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UPDATED: Seven injured in Airbus A330 test flight depressurisation

Seven occupants of an Air Mauritius Airbus A330-200 aircraft were taken to hospital after a depressurisation incident yesterday (21 November).

The twin-jet, the first of two A330s ordered by the carrier last year was performing a customer-acceptance flight from Toulouse, the final step in the process before an aircraft is delivered. It had been due to be formally received by Air Mauritius in the next few days.

Ten people were on board the aircraft: three Airbus personnel, six from Air Mauritius and one representative of a supplier. Two pilots and an observer were in the cockpit at the time, while the others were moving around the cabin.

"While in the cruise there was a sudden decompression," says a spokeswoman for Airbus. "When it happened it was so sudden that there was no time for [those in the cabin] to grab oxygen masks. Some became dizzy and unconscious."

There is no firm information on the altitude of the A330 at the time. Standard procedures following decompression include performing a swift descent to an altitude of around 10,000ft where atmospheric oxygen density is sufficiently high.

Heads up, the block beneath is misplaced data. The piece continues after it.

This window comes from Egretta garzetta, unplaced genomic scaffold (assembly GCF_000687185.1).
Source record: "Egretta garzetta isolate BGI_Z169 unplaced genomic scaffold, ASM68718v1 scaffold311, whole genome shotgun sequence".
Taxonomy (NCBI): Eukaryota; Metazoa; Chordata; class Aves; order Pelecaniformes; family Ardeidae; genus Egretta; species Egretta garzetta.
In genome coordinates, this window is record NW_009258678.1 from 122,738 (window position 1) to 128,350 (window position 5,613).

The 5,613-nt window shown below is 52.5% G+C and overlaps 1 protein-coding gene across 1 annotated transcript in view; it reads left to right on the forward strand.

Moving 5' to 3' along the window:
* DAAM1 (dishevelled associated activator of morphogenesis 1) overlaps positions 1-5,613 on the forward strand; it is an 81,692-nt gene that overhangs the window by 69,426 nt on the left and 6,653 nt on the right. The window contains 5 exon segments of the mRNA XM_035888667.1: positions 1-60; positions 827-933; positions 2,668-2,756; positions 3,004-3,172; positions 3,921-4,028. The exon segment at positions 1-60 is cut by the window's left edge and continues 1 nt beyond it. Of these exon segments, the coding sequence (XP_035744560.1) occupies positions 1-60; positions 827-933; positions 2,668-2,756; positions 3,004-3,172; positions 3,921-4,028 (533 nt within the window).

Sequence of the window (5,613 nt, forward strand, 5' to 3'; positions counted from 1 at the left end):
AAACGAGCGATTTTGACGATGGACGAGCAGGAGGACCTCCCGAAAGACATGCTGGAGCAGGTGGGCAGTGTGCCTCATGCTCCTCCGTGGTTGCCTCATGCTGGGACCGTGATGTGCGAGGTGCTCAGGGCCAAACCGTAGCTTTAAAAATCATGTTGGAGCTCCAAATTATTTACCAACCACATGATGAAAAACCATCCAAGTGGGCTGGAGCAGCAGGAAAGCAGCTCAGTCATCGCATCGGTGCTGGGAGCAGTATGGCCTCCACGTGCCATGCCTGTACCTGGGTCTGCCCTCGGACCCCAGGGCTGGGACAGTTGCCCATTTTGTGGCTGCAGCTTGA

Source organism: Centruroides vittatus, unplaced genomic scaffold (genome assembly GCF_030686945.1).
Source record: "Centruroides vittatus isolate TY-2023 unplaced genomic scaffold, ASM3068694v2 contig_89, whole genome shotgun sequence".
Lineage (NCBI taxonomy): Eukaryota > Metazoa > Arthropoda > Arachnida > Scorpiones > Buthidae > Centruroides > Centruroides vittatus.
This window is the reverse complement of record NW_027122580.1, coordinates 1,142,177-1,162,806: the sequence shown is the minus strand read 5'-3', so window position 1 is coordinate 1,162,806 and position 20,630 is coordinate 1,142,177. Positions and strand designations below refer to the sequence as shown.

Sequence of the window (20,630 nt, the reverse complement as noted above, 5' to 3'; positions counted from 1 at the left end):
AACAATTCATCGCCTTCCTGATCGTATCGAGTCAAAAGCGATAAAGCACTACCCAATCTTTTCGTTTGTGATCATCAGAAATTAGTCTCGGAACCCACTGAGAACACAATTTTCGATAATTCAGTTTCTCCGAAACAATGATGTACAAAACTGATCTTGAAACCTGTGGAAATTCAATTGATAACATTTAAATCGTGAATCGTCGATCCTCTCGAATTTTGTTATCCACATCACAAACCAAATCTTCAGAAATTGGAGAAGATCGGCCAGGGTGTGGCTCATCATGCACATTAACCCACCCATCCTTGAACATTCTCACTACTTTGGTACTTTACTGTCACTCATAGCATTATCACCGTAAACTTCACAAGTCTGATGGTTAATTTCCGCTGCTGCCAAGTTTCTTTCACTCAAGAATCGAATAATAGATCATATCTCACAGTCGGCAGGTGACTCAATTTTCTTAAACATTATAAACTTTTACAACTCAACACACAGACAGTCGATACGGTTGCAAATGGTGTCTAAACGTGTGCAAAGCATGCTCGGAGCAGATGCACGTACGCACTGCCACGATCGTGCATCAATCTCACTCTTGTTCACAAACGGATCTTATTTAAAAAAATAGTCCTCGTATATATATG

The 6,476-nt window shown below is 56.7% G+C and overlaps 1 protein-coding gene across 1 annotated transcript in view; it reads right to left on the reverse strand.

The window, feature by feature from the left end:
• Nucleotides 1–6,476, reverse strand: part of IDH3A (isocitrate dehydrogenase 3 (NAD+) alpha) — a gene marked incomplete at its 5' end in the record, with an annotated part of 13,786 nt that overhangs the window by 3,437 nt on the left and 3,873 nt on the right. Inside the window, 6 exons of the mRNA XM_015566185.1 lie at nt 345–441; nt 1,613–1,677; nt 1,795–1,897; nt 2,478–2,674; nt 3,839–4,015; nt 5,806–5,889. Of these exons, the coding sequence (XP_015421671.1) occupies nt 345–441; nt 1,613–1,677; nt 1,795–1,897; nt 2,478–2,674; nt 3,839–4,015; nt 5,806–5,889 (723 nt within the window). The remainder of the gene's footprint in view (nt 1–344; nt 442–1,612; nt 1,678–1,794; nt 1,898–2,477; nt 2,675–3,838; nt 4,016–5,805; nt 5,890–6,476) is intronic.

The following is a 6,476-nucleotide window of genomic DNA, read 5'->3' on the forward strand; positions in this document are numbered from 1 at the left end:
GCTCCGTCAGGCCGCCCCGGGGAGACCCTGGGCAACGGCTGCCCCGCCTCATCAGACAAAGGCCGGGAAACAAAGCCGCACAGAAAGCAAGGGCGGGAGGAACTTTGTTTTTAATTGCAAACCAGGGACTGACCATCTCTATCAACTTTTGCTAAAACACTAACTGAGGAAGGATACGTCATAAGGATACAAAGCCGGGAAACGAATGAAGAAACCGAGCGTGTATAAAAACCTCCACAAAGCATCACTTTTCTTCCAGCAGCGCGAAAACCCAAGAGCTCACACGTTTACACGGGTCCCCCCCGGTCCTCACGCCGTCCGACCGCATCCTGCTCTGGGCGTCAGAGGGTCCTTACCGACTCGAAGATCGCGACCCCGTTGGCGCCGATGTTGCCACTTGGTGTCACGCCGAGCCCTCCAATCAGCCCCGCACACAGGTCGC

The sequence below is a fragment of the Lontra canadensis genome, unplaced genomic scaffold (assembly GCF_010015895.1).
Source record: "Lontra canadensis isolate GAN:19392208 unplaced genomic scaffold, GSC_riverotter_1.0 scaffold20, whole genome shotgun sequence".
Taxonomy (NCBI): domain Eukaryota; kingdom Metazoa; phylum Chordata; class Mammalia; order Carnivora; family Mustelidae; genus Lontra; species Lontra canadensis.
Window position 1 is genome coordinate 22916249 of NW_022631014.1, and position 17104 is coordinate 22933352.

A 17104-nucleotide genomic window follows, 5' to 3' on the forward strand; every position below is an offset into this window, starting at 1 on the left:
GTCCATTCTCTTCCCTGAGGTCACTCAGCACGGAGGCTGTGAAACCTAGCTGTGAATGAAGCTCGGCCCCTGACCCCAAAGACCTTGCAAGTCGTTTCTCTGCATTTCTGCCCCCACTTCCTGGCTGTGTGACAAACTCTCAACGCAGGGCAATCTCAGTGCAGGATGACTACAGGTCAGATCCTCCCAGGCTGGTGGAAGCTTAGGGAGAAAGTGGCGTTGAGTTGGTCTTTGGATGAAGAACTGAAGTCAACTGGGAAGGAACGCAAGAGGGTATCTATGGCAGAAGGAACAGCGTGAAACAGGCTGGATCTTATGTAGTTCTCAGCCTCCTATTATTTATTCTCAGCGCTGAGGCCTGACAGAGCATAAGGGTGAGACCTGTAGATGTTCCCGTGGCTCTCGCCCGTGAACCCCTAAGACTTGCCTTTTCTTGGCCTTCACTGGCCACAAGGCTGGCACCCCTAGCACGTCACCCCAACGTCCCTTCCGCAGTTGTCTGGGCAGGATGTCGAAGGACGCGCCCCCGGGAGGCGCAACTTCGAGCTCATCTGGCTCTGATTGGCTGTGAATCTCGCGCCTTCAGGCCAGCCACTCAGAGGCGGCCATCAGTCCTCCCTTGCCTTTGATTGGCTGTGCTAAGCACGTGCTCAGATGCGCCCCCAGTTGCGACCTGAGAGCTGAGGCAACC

Seven people were taken to hospital as a precaution although all but one have since been released. The Airbus spokeswoman describes the occurrence as a "minor incident" and says none of the occupants suffered serious injuries.

Air Mauritius selected the A330 last year after revising an earlier order for Airbus A340-300s, opting to fit them with General Electric CF6 engines.

French investigation agency Bureau d’Enquetes et d’Analyses (BEA) is conducting an inquiry into the event. The organisation is already looking into last week’s testing accident at Toulouse involving an Airbus A340-600 destined for Etihad Airways.
NB: the lead picture is the actual aircraft involved taking off from Toulouse for the test flight in question.

Further information on the aircraft's serial number is available via Flight's premium news service, Air Transport Intelligence.

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